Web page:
02:44PM | 04/14/04
Member Since: 04/13/04
3 lifetime posts
I am a real estate appraiser in southern california. I just started a new job where I am reviewing appraisals from all over the country. I need to know what a "Yankee Basement" is? Also a "Michigan Basement"?


06:47PM | 04/15/04
Member Since: 01/28/03
693 lifetime posts
If you are in SoCal, who should care? :)


07:37AM | 04/16/04
Member Since: 04/13/04
3 lifetime posts
Well, thanks for that! If it weren't for your smiley, I might unload. Yes, I suppose there are many "who should (not) care" because I am in "SoCal". I told you why I wanted to know. Even though "yankee basements" are unknown here, I have a need to know. I infer from your comment that you have a disdain for "SoCal". So be it. You are obviously one "who should care"(?), so why post that flippant remark at all? I suppose you just have a need to flame. OK, flame away! But if you know the answer to my question, I would appreciate a serious reply. ;-)


09:48AM | 04/16/04
Member Since: 01/14/03
264 lifetime posts
Interesting. I've lived my whole life in New England and can't say that I've ever heard the term. Nor can I find (yet) a definition on the web. I assume the term has some relation to New England, but I could be missing the mark by a mile.

The traditional 'old' basement in these parts was a dirt floor with fieldstone walls, either dry set or, later, set in mortar. These days they're pretty much all concrete, so I'd guess that doesn't apply. The old basement style (dirt floor) was hardly ever 'dry', and always had a bit of moisture in the air. Sometimes a great deal more moisture than you could swim in it.

Great, now you've got me wondering...


12:29PM | 06/23/04
Member Since: 06/22/04
1 lifetime posts
A yankee basement is a basement that does not have a daylight side. That is, all four sides are underground. There may or may not be small windows or window wells. Sometimes there is an external entrance via a trapdoor or walkdown. These basements are popular up North, but rare elsewhere. They are useful for storage, workshops, etc. and much much nicer than a crawlspace or slab. More expensive than a crawl or slab, but less expensive than a walkout basement or "terrace" level.


12:41PM | 06/23/04
Member Since: 04/13/04
3 lifetime posts
Thanks!... It's been so long since I posted that query I didn't think I'd ever get the answer. Now I know... Quite a coincidence actually, I also found out just today what a "Michigan basement" is!


04:39PM | 05/08/05
Member Since: 05/07/05
1 lifetime posts
Hi, I am a real estate appraiser as well in New Jersey and I just came across a comp that the listing stated it had a Yankee Basement. I never heard that expression before and went to ask jeeves after trying a few other sources, jeeves linked me to this site and walah- another appraiser with the same


10:11AM | 08/01/05
Member Since: 07/31/05
10 lifetime posts
Great thread. Had to reply.

Coming from Florida, the quicksand state, I really had very little information on basements. If you dig there, you find yourself on a fast track to life in a sink hole. I had lived in the Midwest as a small child, and only remember basements being for storage or pool tables--and of course the occasional flooding. Having moved to the mountains to cool off as an adult, rock and many natural springs in the area tended to prevent basements from being found as commonplace. For these reasons, when searching for my new home on the east coast and trying to determine how much space I would have to move the contents of my home, I needed to learn about the basement stuff. [Coming from acreage, a barn, and a three car garage really sucks.]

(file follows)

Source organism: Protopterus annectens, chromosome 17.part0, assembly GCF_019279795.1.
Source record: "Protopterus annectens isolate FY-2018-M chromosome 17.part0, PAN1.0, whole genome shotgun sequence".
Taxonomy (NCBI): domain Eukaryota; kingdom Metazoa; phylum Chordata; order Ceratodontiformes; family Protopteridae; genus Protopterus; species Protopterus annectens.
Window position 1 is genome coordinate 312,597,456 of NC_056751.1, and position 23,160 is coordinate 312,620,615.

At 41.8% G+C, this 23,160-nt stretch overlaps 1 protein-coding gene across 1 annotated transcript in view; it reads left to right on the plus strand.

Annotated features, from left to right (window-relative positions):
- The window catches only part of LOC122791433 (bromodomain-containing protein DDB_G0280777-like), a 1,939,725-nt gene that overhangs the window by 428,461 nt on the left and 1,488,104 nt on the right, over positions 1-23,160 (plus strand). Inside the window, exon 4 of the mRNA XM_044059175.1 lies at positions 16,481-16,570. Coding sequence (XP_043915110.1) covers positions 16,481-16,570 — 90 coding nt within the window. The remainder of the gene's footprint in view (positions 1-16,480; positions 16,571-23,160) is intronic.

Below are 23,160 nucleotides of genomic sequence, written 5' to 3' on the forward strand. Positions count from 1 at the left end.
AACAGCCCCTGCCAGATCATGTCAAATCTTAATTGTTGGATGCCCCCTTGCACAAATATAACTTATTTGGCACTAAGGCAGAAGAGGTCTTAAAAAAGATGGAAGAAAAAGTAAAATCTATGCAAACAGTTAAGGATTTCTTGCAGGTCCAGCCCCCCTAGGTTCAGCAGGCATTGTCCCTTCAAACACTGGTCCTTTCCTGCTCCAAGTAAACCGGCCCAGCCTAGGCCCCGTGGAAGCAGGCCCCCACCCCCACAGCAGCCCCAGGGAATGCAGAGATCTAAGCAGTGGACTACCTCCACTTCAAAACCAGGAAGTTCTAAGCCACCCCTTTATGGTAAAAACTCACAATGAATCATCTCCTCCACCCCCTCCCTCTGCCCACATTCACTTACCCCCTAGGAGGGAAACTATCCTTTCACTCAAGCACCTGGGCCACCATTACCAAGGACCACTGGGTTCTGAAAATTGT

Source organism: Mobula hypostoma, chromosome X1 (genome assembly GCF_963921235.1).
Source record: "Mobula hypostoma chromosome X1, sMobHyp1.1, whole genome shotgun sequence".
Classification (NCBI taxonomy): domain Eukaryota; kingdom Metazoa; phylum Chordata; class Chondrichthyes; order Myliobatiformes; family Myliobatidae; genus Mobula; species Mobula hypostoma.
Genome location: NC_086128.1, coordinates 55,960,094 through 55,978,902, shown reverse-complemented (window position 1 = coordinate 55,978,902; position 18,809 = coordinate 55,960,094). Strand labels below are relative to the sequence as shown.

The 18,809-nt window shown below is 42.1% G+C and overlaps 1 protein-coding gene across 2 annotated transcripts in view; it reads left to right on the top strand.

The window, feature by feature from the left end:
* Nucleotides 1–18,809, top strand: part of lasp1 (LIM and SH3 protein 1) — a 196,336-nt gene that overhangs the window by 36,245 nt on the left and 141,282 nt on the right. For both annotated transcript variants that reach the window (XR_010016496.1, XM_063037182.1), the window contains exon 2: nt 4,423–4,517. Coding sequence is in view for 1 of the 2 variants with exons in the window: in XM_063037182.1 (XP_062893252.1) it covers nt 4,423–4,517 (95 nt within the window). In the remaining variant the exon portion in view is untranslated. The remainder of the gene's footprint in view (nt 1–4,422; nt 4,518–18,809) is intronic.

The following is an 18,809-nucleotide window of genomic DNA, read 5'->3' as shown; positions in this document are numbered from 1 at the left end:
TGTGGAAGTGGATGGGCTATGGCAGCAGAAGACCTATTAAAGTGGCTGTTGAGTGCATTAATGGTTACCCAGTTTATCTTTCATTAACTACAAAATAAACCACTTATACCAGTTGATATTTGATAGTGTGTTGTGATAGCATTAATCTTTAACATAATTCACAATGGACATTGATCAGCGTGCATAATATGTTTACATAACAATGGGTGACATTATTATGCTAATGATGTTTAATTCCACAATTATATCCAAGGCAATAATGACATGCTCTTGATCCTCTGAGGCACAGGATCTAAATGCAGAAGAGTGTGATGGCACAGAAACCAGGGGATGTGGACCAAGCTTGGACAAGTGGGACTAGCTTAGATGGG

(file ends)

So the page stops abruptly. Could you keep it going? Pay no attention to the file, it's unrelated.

If you are a realtor in Southern Cali--well, it seems practical and logical to ask what these types of foreign "basement" structures entail--if for no other reason than to define for your clients how much more or less storage room they will have in their new Sunny homes! [Good call.]Here is what I have found out to the best of my ability through common conversation with realtors and exploration of potential new homes.

All basements have some element of the sub-terranian. The "Yankee basement", from everything I have found, appears to be akin to a "root cellar". Dark, musty places where your grandmother used to keep her canned goods--the typical "light bulb hanging from a string" concept seen in most scary movies comes to mind to describe the darkness. A sub-basement is one that is partially underground; think about in the movies when you see kids breaking into the ground level basement windows? That is probably what your clients are referring to; it might have a stairwell that comes down into the backyard ground for an enterance. A "walkout basement" is a basement that has some sort of a terraced enterance that is equal to ground level. Normally, this could be done when the lot ground levels are anything but flat. Instead, dirt may partially wrap around the structure (three sides perhaps).

Of course, I am no contractor. I may be dead wrong. I have my brokers license, but have not used it to any degree of profit--so technically, I am unqualified to answer. All my information comes from common discussions of houses and properties (as my family has been involved with the real estate industry for 50+ years).

Again, my thoughts on basements are about understanding storage and alternate recreational spaces--especially when a client is sacrificing space. Garage storage (as opposed to carport), basements, and attics all add usable storage value to a home. As a realtor, do not forget to include mention of these for calculation in cost; "Rent-It-Yourself" spaces for storage costs add up faster than you realize!

Best to all...

Good Luck!

The longer I live, the more beautiful life becomes. ~~Frank Lloyd Wright
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